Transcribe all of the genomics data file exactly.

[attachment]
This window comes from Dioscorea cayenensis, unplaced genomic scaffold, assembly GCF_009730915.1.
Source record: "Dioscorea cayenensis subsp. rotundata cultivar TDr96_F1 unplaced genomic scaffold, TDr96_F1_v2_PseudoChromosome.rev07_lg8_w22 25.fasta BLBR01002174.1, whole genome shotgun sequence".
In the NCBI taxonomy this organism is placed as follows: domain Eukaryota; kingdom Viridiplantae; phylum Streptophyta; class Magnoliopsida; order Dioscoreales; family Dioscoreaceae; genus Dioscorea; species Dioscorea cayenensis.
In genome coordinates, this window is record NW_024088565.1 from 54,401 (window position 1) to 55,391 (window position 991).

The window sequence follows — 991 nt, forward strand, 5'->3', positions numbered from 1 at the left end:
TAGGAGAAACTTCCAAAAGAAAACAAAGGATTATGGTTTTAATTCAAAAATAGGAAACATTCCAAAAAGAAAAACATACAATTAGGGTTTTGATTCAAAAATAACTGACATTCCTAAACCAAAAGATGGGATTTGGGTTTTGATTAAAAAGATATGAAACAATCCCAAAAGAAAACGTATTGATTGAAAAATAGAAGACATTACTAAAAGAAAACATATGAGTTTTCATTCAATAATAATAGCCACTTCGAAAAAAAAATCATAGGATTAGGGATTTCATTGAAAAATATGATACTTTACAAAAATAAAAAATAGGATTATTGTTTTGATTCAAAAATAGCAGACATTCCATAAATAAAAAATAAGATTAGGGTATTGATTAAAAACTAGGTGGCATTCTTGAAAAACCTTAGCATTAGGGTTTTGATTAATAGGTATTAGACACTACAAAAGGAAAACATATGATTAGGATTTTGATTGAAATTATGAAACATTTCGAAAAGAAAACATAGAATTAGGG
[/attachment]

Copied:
This window comes from Dioscorea cayenensis, unplaced genomic scaffold, assembly GCF_009730915.1.
Source record: "Dioscorea cayenensis subsp. rotundata cultivar TDr96_F1 unplaced genomic scaffold, TDr96_F1_v2_PseudoChromosome.rev07_lg8_w22 25.fasta BLBR01002174.1, whole genome shotgun sequence".
In the NCBI taxonomy this organism is placed as follows: domain Eukaryota; kingdom Viridiplantae; phylum Streptophyta; class Magnoliopsida; order Dioscoreales; family Dioscoreaceae; genus Dioscorea; species Dioscorea cayenensis.
In genome coordinates, this window is record NW_024088565.1 from 54,401 (window position 1) to 55,391 (window position 991).

The window sequence follows — 991 nt, forward strand, 5'->3', positions numbered from 1 at the left end:
TAGGAGAAACTTCCAAAAGAAAACAAAGGATTATGGTTTTAATTCAAAAATAGGAAACATTCCAAAAAGAAAAACATACAATTAGGGTTTTGATTCAAAAATAACTGACATTCCTAAACCAAAAGATGGGATTTGGGTTTTGATTAAAAAGATATGAAACAATCCCAAAAGAAAACGTATTGATTGAAAAATAGAAGACATTACTAAAAGAAAACATATGAGTTTTCATTCAATAATAATAGCCACTTCGAAAAAAAAATCATAGGATTAGGGATTTCATTGAAAAATATGATACTTTACAAAAATAAAAAATAGGATTATTGTTTTGATTCAAAAATAGCAGACATTCCATAAATAAAAAATAAGATTAGGGTATTGATTAAAAACTAGGTGGCATTCTTGAAAAACCTTAGCATTAGGGTTTTGATTAATAGGTATTAGACACTACAAAAGGAAAACATATGATTAGGATTTTGATTGAAATTATGAAACATTTCGAAAAGAAAACATAGAATTAGGG